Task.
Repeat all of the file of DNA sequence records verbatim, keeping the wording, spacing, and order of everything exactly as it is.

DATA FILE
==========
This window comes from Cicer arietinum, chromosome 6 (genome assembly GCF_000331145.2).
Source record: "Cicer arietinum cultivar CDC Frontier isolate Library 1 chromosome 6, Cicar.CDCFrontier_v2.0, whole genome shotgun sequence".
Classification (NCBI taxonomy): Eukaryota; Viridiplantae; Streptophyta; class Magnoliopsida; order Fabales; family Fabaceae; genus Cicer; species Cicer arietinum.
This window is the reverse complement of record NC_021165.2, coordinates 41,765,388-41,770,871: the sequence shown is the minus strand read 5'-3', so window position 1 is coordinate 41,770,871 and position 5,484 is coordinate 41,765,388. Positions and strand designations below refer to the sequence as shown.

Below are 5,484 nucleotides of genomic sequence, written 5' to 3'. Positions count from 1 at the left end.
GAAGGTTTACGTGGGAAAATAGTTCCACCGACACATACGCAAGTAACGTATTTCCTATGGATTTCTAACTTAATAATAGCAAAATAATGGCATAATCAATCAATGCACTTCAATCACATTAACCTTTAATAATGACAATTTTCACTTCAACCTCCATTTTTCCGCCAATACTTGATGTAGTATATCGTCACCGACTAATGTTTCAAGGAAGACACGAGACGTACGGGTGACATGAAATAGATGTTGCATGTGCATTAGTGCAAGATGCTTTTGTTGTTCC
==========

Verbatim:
This window comes from Cicer arietinum, chromosome 6 (genome assembly GCF_000331145.2).
Source record: "Cicer arietinum cultivar CDC Frontier isolate Library 1 chromosome 6, Cicar.CDCFrontier_v2.0, whole genome shotgun sequence".
Classification (NCBI taxonomy): Eukaryota; Viridiplantae; Streptophyta; class Magnoliopsida; order Fabales; family Fabaceae; genus Cicer; species Cicer arietinum.
This window is the reverse complement of record NC_021165.2, coordinates 41,765,388-41,770,871: the sequence shown is the minus strand read 5'-3', so window position 1 is coordinate 41,770,871 and position 5,484 is coordinate 41,765,388. Positions and strand designations below refer to the sequence as shown.

Below are 5,484 nucleotides of genomic sequence, written 5' to 3'. Positions count from 1 at the left end.
GAAGGTTTACGTGGGAAAATAGTTCCACCGACACATACGCAAGTAACGTATTTCCTATGGATTTCTAACTTAATAATAGCAAAATAATGGCATAATCAATCAATGCACTTCAATCACATTAACCTTTAATAATGACAATTTTCACTTCAACCTCCATTTTTCCGCCAATACTTGATGTAGTATATCGTCACCGACTAATGTTTCAAGGAAGACACGAGACGTACGGGTGACATGAAATAGATGTTGCATGTGCATTAGTGCAAGATGCTTTTGTTGTTCC